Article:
U.S., Georgia Intensifying Talks On "Weapons Procurement"
A flurry of high-level military visits between Washington and Tbilisi appears to be setting the stage for wider-scale exports of weaponry from the U.S. to Georgia.
Last week, the highest-ranking officers of the U.S. Marine Corps and U.S. Army in Europe both visited Georgia, and earlier this month, Chief of General Staff of Georgian Armed Forces Major General Vakhtang Kapanadze visited Washington, and met with Chairman of the Joint Chiefs of Staff General Martin Dempsey, as well as top officials from the U.S. Army and Marine Corps and the head of the Defense Security Cooperation Agency, which regulates American arms exports.
During his visit to Tbilisi, General Ben Hodges, the commander of U.S. Army Europe, said that Maj Gen Kapanadze's visit included discussion of "weapons procurement." The statement was reported variously in various media, but U.S. Army Europe confirmed to The Bug Pit that Gen Hodges said:
I am aware of the discussions that happened in Washington DC last week with regards to the weapons procurement. First of all I think it would be inappropriate for me to talk specifics about a meeting that happened at a level way above my head between my Nation's representatives and Georgia.
They couldn't provide any more information, and it's not clear what types of weapons might be procured, and The Bug Pit is hearing varying reports from Washington on whether or not anything substantial has changed in the U.S.'s policy toward arms sales to Georgia.
Of course, all this is happening amid the political turmoil over the firing of Defense Minister Irakli Alasania, a highly trusted partner of the U.S. military. And one of the many intriguing storylines of that saga is that one of Alasania's allies said that he was fired after arranging a deal to buy anti-aircraft systems in France. “Irakli Alasania signed this agreement; now let's see how the government will continue to implement this agreement, because this is the most serious for our country," Zurab Abashidze of the Free Democrats told reporters. That hasn't been corroborated, and who knows what the real story is.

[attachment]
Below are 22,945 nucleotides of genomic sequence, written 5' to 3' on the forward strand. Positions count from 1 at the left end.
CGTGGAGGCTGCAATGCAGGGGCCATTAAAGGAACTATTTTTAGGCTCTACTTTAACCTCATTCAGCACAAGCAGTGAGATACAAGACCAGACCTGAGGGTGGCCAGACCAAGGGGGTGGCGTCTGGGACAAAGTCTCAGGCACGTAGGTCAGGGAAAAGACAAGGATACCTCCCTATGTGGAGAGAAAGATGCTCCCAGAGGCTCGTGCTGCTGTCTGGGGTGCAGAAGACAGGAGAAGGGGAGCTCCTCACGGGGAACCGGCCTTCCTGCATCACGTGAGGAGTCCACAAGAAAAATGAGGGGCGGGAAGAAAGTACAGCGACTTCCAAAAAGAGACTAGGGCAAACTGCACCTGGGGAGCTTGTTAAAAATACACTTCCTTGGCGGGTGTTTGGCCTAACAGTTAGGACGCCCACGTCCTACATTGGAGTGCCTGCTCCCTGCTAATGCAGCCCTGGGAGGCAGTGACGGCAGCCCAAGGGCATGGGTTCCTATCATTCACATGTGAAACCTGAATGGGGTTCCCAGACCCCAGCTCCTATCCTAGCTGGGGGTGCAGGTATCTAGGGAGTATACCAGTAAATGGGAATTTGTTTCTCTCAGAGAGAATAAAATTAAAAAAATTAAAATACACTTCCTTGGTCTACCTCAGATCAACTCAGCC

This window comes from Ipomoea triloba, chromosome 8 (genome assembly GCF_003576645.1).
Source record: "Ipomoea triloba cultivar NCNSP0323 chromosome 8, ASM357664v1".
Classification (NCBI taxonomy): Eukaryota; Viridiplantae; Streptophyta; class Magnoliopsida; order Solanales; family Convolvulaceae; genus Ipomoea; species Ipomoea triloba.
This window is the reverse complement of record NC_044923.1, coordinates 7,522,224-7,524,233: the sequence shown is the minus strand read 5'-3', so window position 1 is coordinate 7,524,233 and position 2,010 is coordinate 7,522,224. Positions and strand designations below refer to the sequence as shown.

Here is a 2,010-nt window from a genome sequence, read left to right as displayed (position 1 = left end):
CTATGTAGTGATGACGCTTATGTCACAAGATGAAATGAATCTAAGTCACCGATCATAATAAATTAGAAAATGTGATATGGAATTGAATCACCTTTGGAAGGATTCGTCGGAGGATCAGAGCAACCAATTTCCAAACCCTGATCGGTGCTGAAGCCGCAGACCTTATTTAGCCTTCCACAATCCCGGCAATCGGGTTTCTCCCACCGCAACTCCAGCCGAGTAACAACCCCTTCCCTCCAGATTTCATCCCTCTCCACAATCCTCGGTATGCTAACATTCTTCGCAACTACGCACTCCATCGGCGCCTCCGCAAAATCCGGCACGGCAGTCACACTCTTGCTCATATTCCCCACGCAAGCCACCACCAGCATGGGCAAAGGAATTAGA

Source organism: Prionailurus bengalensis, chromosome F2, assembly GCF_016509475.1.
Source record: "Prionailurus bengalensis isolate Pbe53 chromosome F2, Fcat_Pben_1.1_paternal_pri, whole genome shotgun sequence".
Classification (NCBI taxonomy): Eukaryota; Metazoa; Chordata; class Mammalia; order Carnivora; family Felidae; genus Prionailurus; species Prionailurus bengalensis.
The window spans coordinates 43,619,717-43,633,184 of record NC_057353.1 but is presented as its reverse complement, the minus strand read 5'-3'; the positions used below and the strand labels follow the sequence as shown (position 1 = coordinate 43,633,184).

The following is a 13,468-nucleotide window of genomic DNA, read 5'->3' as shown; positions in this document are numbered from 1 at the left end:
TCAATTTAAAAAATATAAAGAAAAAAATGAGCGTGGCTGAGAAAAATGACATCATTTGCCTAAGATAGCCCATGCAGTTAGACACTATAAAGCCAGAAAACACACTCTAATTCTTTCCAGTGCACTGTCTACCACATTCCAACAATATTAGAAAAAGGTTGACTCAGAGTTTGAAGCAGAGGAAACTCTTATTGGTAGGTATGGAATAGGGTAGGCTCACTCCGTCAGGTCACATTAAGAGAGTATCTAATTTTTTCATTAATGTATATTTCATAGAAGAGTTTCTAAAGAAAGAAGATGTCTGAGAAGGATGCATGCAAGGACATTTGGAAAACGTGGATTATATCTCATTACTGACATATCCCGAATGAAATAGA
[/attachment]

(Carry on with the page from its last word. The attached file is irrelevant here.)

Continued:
Georgia, for several years, has been trying without luck to get the U.S. to give or sell it lethal "defensive" weaponry, in particular anti-aircraft and anti-tank systems. But with the growing conflict between Russia and the West, the U.S. has stepped up its security assistance to its partners on Russia's borders, with Georgia looking to score a variety of potential benefits from the U.S. including increased military aid, sales of transport helicopters, and official "major non-NATO ally" status. NATO, too, has agreed on an increase in cooperation including setting up a training base in Georgia. So it wouldn't be surprising if the U.S. now decided to loosen its policies on allowing weapons exports to Georgia.
Joshua Kucera, a senior correspondent, is Eurasianet's former Turkey/Caucasus editor and has written for the site since 2007.